Adding Graphene To Silly Putty Creates A Medical Device : Shots - Health News Graphene comes in sheets barely an atom thick and is extremely good at conducting electricity. By adding the unusual form of carbon to Silly Putty, scientists created flexible sensors.
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Adding A Funny Form Of Carbon To Silly Putty Creates A Heart Monitor

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Adding A Funny Form Of Carbon To Silly Putty Creates A Heart Monitor

Adding A Funny Form Of Carbon To Silly Putty Creates A Heart Monitor

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  • <iframe src="https://www.npr.org/player/embed/504823222/505227878" width="100%" height="290" frameborder="0" scrolling="no" title="NPR embedded audio player">
  • Transcript

RACHEL MARTIN, HOST:

Scientists in Ireland have found a new use for a very familiar material.

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UNIDENTIFIED SINGERS: (Singing) Silly Putty. Silly Putty is fun for most everyone. Silly Putty is fun for most everyone.

MARTIN: It is fun - Silly Putty. I loved Silly Putty when I was a kid. I remember it came that little plastic egg. Apparently, if you mix silly putty with a special form of carbon, you can make an impressive kind of scientific instrument. NPR's Joe Palca explains how this big idea came about.

JOE PALCA, BYLINE: Silly Putty has some extraordinary properties. Jonathan Coleman is a physicist at Trinity College Dublin. He says, if you roll Silly Putty into a tight ball and throw it on the ground, it'll bounce.

JONATHAN COLEMAN: But if you pull it very, very slowly, it will flow as if it's a liquid, as if it's a viscous liquid.

PALCA: Industrial scientists first made Silly Putty about 70 years ago, but apart from selling it as a toy, nobody could really figure out what to do with it.

COLEMAN: It's got these strange properties, but it never really found an application. So we thought, you know, if we could make it do something, that'd be pretty cool.

PALCA: Coleman mainly works with another unusual material - a form of carbon called graphene. Graphene comes in sheets barely an atom thick, and it's an extremely good conductor of electricity. One of Coleman's students had the idea of mixing graphene with its electrical properties with Silly Putty and its strange bouncy, runny properties.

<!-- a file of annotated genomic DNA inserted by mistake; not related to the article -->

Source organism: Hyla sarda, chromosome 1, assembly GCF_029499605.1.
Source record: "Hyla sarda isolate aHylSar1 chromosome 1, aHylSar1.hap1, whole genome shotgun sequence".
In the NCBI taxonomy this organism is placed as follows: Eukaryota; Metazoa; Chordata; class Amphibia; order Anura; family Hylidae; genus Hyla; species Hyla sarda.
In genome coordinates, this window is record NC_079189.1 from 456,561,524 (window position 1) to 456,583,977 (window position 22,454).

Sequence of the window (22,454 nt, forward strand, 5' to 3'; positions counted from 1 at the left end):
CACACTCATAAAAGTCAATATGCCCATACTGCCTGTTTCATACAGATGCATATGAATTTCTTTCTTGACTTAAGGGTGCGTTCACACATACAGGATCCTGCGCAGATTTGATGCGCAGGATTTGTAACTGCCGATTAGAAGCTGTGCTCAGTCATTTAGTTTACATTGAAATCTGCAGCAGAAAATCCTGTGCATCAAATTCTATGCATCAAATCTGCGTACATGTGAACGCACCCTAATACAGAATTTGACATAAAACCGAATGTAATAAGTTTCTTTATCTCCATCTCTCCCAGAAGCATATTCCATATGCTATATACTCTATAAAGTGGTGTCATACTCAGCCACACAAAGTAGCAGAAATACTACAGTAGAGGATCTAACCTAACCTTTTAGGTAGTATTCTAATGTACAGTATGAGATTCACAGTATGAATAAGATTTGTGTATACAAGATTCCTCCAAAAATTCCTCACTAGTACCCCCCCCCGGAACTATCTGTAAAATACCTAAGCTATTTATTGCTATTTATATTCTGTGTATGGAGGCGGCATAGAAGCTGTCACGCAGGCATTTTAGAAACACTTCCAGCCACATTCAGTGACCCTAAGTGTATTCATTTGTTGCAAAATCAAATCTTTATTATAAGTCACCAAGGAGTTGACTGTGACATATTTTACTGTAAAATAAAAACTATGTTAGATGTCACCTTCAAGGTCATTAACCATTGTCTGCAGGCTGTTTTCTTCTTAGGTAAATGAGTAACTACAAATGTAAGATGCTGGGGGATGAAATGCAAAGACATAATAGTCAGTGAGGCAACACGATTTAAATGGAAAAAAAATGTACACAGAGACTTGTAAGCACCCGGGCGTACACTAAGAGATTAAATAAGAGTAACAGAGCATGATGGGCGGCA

COLEMAN: And I thought, well, this might not go anywhere, but at the very least it'll be a good sort of tool to use for outreach - like, for talking to kids and getting them interested in science. So I said, great idea; let's do it.

PALCA: Turns out adding graphene turns Silly Putty into an electrical conductor that's extremely sensitive to pressure. Press on it just the tiniest amount, and you get a big and easy-to-measure change in its electrical resistance. To prove just how sensitive their pressure sensor was, Coleman says they decided to see if they could detect a spider walking across it.

COLEMAN: That turned out to be much easier said than done because spiders don't tend to want to do what you want them to do, so that took a lot of work.

PALCA: Ultimately, they were able to detect the spider's steps. The results appear in the journal Science. Besides detecting spiders, Coleman thinks the new sensor will have more practical uses. He's already shown it can be used to measure blood pressure just by placing it on someone's skin. And that's just the start.

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UNIDENTIFIED SINGERS: (Singing) So many silly things to do.

PALCA: Joe Palca, NPR News.

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UNIDENTIFIED SINGERS: (Singing) Silly Putty is fun for most everyone.

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